Economists at the University of California, Davis, and their counterparts at Berkeley, haven't ever seen a study on the economic impacts of commuters on local economies.

"I'm not aware of any data like that," said Patricia Mokhtarian, professor of civil and environmental engineering at UC Davis.

Several professors agreed, however, such a study could be valuable for communities such as Fairfield, which provide housing for business centers in nearby metro areas. But as it turns out, the most sensible way to find out the impacts would be to ask commuters, said John Landis, professor of city and regional planning at UC Berkeley.

"I would say that, outside of a few destinations such as downtown San Francisco that have tried to capture that kind of mid-day spending, most haven't had much luck in doing so," Landis said. "But I haven't seen many studies on that."

What does it mean?

Fairfield economic developers say it's good to be a mainly residential community getting housing overflow from areas such as San Francisco because a greater number of residents widens the base of businesses that might consider moving here. It also provides a cheap labor force because people would rather work at home if they could find a job that fit their needs.

Fairfield benefits from its role as a home to those who work around the Bay Area, said Karl Dumas, a city economic development specialist. And that dynamic won't change anytime soon, he said.

"There will continue to be an imbalance of jobs and housing in the neighboring metro areas," Dumas said, "and our area will be looked upon to help solve the housing part of the equation."

Commuters don't especially like to hear those kinds of statements from city officials responsible for business recruitment.

"First of all, we go outside the county to work because there's nothing here to do," said Michael Hunt, a Fairfield resident who works at the airport in San Francisco. "A lot of people spend a lot of money outside the county because there's no work here."

Not so fast, said Mike Ammann, director of the Solano Economic Development Corp. It all comes down to perspective, he said.

"There's always a yin and a yang," Ammann said. "The reason people commute is to get a higher income, and that comes back to this community."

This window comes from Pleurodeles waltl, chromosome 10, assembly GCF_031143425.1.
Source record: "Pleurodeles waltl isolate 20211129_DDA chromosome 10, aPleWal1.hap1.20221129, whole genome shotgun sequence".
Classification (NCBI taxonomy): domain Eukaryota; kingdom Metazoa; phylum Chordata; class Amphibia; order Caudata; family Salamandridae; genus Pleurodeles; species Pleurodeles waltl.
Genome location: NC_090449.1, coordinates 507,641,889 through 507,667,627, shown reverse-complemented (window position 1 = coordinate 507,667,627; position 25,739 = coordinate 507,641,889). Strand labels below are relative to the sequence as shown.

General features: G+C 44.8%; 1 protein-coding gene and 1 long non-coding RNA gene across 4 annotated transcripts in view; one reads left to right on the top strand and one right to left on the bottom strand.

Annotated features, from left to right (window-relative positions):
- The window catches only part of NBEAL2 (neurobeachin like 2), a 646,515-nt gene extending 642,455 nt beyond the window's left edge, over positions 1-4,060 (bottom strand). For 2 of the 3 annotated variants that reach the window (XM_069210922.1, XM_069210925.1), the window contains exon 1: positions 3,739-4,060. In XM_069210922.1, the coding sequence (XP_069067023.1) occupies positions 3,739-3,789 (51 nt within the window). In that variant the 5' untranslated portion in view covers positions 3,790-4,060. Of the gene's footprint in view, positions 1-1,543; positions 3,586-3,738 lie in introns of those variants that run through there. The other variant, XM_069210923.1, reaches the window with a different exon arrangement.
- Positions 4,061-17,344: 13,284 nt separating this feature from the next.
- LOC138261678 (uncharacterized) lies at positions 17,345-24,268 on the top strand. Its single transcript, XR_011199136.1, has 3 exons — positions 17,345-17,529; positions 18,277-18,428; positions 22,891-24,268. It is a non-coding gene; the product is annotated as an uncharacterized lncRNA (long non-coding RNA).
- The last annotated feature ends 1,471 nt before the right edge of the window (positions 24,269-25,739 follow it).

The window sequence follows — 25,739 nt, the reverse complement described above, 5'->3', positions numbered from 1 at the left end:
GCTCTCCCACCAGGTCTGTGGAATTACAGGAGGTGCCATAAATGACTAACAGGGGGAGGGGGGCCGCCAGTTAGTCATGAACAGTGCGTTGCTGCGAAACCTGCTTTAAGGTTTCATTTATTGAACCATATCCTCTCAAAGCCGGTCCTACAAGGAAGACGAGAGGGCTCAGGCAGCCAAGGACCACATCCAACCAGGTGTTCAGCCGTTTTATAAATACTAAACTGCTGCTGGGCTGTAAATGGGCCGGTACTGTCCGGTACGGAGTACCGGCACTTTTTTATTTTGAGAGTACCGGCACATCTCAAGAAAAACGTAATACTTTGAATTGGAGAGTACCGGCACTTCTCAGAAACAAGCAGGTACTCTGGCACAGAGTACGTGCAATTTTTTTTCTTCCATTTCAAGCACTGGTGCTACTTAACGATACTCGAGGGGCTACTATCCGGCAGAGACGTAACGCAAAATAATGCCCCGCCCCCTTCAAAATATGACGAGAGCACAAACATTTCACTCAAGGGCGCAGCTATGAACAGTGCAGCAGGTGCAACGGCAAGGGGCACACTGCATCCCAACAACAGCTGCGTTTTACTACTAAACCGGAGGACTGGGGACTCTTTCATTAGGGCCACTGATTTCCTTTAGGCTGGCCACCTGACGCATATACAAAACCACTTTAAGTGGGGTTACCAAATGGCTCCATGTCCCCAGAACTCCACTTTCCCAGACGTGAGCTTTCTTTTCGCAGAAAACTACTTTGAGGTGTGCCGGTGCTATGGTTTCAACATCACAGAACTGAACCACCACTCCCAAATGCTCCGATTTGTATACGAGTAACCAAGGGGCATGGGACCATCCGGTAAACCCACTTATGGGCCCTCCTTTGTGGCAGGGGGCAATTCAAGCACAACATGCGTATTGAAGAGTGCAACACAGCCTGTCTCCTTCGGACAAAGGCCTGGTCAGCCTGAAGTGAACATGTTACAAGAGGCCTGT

Not only that, Ammann said, but some people commute to Solano County. So, in theory, they offset in a limited way the amount of money spent by commuters going out, he said.

According to the census, 24,155 Bay Area workers commuted to Solano County in 2000, while 75,340 commuted out. Using those figures, along with an average worker's salary of $35,000 and the 20 percent commuters say they spend away from home, Solano County businesses might be giving up as much as $358.3 million annually.

If even only somewhat accurate, that kind of loss in consumer spending could disrupt the business structure of a city, said Cynthia Solorio, a labor market analyst for the state Employment Development Department. But Solorio, too, hadn't seen any studies on the matter and questioned whether commuters actually spend that much during the workday.

"People are more likely to shop out of their local area when buying something like a car," she said. "But not so much for groceries and things like that. Usually they do most spending close to home."

One big expenditure for commuters - and one they say has to be done locally - is car repairs. It seems Fairfield has more auto repair shops than normal, said Hunt, who estimates his annual spending on transportation at roughly $5,000.

"I know for a fact that commuters spend way more money on car repairs, so that's one type of business that isn't hurt by commuter spending."

Reach Matthew Bunk at 425-4646 Ext. 267 or